Time to Submit an Abstract to the NWA Annual Meeting
Paul Schlatter, NWA President
The time is here! The call for abstracts for the 2019 NWA Annual Meeting in Huntsville September 7-12, 2019, is now out. You have until March 7 to submit an abstract. As I mentioned in January’s newsletter, the Annual Meeting Planning Committee, the NWA Board of Directors, and I are looking at novel ways to enhance your experience as an attendee, with a focus on finding ways to embrace this year’s theme of “Pay it Forward”. I have several exciting ideas to share as you consider submitting an abstract.
First, let me begin by saying I LOVE attending the NWA Annual Meeting each year. It’s always a highlight for me, both professionally and personally. I’ve made lifelong friends at the meeting and developed key professional contacts that ended up being mutually beneficial through my career and personal life. My karaoke skills have improved because of the Annual Meeting (ask me about this the next time you see me). I bet you feel the same way if you attended the meeting in the past and, even if you haven’t ever attended, I pledge to do my best to ensure you have a similarly awesome experience at this year’s meeting.
Networking at the Annual Meeting is certainly a key component of the experience, but this month’s message is about the presentations/posters and motivating you to embrace new ideas as you prepare to submit an abstract. I truly believe the presentations at the Annual Meeting help me do my job better as a Science and Operations Officer at NWS Boulder. Whether it’s directly through learning about a new model, tool, or technique, or indirectly through social science, self-reflection, and/or improving forecast impact communication, I never feel cheated at the NWA presentation or poster sessions. However, at the last several meetings I’ve felt we could change things up in terms of the method of delivery. Is there a better way than “death by PowerPoint”? Don’t get me wrong, the right presenter can knock a PowerPoint presentation out of the park, keeping us on the edge of our seats and holding our full attention for 12-15 minutes (only picking up our phones to tweet about how awesome the presentation is). I believe there are alternative ways to deliver information and hook an audience. My first idea is to think about ways to make a presentation or session interactive. In Huntsville we will have the ability to use polling software tied to mobile phones. I know many of you are quite skilled at coming up with ways to make presentations more interactive, perhaps with this new capability you will come up with something really cool to involve the audience. If so, please indicate in your abstract how you will make it interactive.
A second idea for presentations isn’t as much about the method of delivery as it is about the presenters themselves. I can’t take credit for the idea since it was done once or twice in recent NWA Annual Meetings, and the great folks who are planning the Huntsville meeting have been making this idea a priority: joint presentations! At last year’s meeting in St. Louis, NWS Meteorologist-in-Charge at Houston (and recent Vice President of the NWA) Jeff Evans did a joint presentation with KPRC Houston Chief Meteorologist Frank Billingsley. They tag-teamed a fantastic presentation focused on Hurricane Harvey. Joint presentations fit nicely with the theme of “Payi it Forward” because colleagues in the weather enterprise are working together for the benefit of all involved. In nature that process is called symbiosis. A symbiotic relationship with one of your core partners benefits you both, as you each learn something new about the other’s operations and needs. You’ll likely make a friend in the process, maybe even get a mentor. The next time there is a high impact weather event, you’ll work even closer together to help get the message out. Joint presentations need not be just among NWS and broadcast meteorologists. Private sector, emergency management, and social scientists are all a part of our awesome community and can be tapped for doing joint presentations. The audience benefits from these as well because it shows two points of view of the same challenge. So I am asking you to be bold—reach out to a colleague from another sector to see if they will join you in presenting at the next NWA Annual Meeting. At a minimum you will strengthen your relationship, which improves service to the public in the long run. I plan to submit an abstract for a joint presentation with one of NWS Boulder’s core partners, the Colorado Department of Transportation, to highlight how we’ve worked together in the state of Colorado to prepare for winter storms. On the abstract submission form there is a special category for joint presentations called “Cross-sector Collaboration”. Be sure to select that category for a joint presentation.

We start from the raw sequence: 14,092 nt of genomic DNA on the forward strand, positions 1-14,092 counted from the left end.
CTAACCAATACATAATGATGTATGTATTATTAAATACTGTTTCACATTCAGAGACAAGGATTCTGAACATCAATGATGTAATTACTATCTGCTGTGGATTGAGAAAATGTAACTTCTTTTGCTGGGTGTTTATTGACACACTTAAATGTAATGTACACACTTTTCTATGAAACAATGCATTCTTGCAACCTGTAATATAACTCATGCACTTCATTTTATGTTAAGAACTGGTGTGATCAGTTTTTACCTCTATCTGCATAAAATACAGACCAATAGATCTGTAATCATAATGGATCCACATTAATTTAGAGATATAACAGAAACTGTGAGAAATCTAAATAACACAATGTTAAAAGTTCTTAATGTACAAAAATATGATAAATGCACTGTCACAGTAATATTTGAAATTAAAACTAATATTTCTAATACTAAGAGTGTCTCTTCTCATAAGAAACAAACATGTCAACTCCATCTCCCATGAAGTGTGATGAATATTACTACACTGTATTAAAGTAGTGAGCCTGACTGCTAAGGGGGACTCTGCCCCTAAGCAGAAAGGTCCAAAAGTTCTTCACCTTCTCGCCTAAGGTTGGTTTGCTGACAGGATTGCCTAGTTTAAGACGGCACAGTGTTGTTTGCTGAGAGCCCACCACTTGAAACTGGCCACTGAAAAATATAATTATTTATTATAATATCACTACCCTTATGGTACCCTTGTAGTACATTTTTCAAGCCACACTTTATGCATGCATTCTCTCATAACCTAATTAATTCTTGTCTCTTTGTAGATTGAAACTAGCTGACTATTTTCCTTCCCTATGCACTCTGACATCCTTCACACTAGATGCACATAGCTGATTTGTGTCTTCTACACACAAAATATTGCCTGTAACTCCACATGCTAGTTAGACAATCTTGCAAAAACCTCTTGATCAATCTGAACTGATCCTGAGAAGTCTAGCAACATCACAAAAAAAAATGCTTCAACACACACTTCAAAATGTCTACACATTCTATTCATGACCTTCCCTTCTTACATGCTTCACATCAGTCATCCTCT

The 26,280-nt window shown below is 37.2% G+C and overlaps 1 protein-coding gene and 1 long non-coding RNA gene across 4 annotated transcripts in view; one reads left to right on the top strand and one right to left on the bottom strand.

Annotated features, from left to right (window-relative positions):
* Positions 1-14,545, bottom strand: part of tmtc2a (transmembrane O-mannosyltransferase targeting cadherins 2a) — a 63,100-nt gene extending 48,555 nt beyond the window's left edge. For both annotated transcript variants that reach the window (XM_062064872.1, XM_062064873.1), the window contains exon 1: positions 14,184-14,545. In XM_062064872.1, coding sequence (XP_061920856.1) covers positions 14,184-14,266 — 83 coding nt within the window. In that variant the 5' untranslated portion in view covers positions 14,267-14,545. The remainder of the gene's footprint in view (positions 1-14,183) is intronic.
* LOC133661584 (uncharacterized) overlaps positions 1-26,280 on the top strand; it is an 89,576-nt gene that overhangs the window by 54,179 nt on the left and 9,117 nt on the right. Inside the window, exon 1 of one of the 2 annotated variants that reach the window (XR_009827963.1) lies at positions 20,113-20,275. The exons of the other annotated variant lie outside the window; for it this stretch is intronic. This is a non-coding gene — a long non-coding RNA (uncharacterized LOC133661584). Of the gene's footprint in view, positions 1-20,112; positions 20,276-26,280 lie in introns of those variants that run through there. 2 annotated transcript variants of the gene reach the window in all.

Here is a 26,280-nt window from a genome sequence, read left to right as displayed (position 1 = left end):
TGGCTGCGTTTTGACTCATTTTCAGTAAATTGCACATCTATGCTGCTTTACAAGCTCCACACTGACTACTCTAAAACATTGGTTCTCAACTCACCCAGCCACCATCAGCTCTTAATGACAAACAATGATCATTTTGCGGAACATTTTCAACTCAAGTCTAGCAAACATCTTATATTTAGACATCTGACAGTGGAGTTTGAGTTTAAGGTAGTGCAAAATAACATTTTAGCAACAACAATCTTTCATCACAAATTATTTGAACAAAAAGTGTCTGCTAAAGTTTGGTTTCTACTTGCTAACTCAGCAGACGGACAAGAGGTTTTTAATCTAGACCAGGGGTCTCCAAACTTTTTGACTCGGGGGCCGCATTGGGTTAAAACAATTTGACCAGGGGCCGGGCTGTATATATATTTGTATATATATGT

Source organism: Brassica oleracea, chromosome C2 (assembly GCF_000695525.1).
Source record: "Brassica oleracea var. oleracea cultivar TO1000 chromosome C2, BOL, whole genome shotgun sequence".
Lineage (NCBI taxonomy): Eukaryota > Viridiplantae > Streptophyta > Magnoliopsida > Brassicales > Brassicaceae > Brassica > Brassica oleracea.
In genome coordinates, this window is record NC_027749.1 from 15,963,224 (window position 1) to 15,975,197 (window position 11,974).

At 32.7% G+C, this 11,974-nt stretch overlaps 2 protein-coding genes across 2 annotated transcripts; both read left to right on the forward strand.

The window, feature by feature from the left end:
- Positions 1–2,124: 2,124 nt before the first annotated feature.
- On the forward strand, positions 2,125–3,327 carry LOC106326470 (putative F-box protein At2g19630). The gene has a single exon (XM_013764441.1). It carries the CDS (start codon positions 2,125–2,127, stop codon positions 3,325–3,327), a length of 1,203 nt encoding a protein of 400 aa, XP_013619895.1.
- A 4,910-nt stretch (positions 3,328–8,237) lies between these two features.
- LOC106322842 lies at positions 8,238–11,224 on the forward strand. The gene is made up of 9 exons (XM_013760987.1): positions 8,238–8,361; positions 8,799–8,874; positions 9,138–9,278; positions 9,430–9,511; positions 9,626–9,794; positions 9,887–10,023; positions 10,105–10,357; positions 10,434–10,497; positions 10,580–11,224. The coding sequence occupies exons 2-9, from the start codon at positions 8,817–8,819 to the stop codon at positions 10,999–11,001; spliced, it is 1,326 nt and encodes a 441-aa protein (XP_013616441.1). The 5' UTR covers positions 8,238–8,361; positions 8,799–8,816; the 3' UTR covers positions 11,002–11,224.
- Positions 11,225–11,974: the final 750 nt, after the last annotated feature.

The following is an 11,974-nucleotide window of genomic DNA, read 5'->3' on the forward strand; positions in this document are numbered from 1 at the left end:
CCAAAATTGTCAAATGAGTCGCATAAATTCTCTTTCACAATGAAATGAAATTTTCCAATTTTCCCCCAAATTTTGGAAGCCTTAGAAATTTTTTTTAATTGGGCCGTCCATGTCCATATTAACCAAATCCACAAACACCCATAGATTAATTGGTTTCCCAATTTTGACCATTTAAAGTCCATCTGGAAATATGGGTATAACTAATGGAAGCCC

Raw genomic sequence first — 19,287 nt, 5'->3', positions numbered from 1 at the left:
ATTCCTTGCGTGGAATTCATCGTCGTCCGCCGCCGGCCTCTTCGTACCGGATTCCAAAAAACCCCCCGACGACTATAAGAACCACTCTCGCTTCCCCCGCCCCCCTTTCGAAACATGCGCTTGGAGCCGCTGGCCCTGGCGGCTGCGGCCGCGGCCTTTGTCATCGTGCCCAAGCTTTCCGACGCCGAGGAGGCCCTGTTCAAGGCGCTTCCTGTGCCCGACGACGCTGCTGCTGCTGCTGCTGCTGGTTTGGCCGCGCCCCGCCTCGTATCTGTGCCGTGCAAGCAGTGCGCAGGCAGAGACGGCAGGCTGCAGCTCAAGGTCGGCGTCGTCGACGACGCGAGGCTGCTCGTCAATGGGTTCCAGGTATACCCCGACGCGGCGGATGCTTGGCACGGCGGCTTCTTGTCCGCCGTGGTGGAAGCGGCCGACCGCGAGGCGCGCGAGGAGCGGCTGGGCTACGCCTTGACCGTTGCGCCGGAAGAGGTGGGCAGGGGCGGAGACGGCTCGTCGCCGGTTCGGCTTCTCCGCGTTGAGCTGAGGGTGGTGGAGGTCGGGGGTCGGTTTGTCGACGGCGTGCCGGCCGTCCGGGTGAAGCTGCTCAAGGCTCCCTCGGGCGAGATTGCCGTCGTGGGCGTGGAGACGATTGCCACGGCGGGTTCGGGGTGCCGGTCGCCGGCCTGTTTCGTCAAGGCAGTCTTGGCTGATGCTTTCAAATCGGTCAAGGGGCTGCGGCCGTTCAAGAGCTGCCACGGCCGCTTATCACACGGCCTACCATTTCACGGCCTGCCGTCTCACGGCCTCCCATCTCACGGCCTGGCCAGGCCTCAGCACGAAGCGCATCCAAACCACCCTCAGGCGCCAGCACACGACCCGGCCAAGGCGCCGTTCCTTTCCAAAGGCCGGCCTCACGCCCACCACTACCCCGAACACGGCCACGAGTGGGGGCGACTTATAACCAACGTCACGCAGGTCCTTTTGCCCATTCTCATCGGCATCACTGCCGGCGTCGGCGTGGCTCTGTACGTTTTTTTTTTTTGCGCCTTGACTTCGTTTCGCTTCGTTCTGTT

A final idea for an abstract is directly tied to the “Pay it Forward” theme. One of the special sessions planned for the Huntsville meeting is focused on the mentor/mentee relationship. Think about a mentor or mentors who have done so much for you over the years. Wouldn’t you want to honor and thank them for all they have done? A special panel discussion at the Huntsville Annual Meeting will be set up to do just that. I envision a few pairs of mentors/mentees joining me on stage for a discussion about how they met, why the relationship has been so important, and how the relationship has improved their careers and lives. The end goal would be for all attendees to get a glimpse of what genuine mentor/mentee relationships are like and hopefully an understanding of how to find a mentor/mentee of their own. If this idea inspires you, there is a separate link on the main abstract page to fill out the form to nominate you and your mentor to participate in this session.